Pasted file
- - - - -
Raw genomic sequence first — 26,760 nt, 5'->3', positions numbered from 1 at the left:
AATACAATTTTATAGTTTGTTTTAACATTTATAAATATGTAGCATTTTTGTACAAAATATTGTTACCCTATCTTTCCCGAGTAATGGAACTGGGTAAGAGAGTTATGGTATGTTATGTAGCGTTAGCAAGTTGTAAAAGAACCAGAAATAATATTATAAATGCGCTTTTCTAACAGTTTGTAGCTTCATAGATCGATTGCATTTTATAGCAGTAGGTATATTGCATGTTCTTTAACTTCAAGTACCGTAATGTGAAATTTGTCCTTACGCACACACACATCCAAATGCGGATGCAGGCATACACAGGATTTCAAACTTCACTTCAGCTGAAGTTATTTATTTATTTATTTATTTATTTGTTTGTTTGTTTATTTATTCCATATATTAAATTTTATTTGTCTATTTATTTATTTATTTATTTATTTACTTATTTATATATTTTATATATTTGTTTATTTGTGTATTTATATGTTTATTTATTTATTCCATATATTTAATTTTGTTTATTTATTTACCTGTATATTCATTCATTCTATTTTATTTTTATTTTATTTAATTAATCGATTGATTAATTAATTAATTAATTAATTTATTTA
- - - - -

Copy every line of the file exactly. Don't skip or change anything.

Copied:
Raw genomic sequence first — 26,760 nt, 5'->3', positions numbered from 1 at the left:
AATACAATTTTATAGTTTGTTTTAACATTTATAAATATGTAGCATTTTTGTACAAAATATTGTTACCCTATCTTTCCCGAGTAATGGAACTGGGTAAGAGAGTTATGGTATGTTATGTAGCGTTAGCAAGTTGTAAAAGAACCAGAAATAATATTATAAATGCGCTTTTCTAACAGTTTGTAGCTTCATAGATCGATTGCATTTTATAGCAGTAGGTATATTGCATGTTCTTTAACTTCAAGTACCGTAATGTGAAATTTGTCCTTACGCACACACACATCCAAATGCGGATGCAGGCATACACAGGATTTCAAACTTCACTTCAGCTGAAGTTATTTATTTATTTATTTATTTATTTGTTTGTTTGTTTATTTATTCCATATATTAAATTTTATTTGTCTATTTATTTATTTATTTATTTATTTACTTATTTATATATTTTATATATTTGTTTATTTGTGTATTTATATGTTTATTTATTTATTCCATATATTTAATTTTGTTTATTTATTTACCTGTATATTCATTCATTCTATTTTATTTTTATTTTATTTAATTAATCGATTGATTAATTAATTAATTAATTAATTTATTTA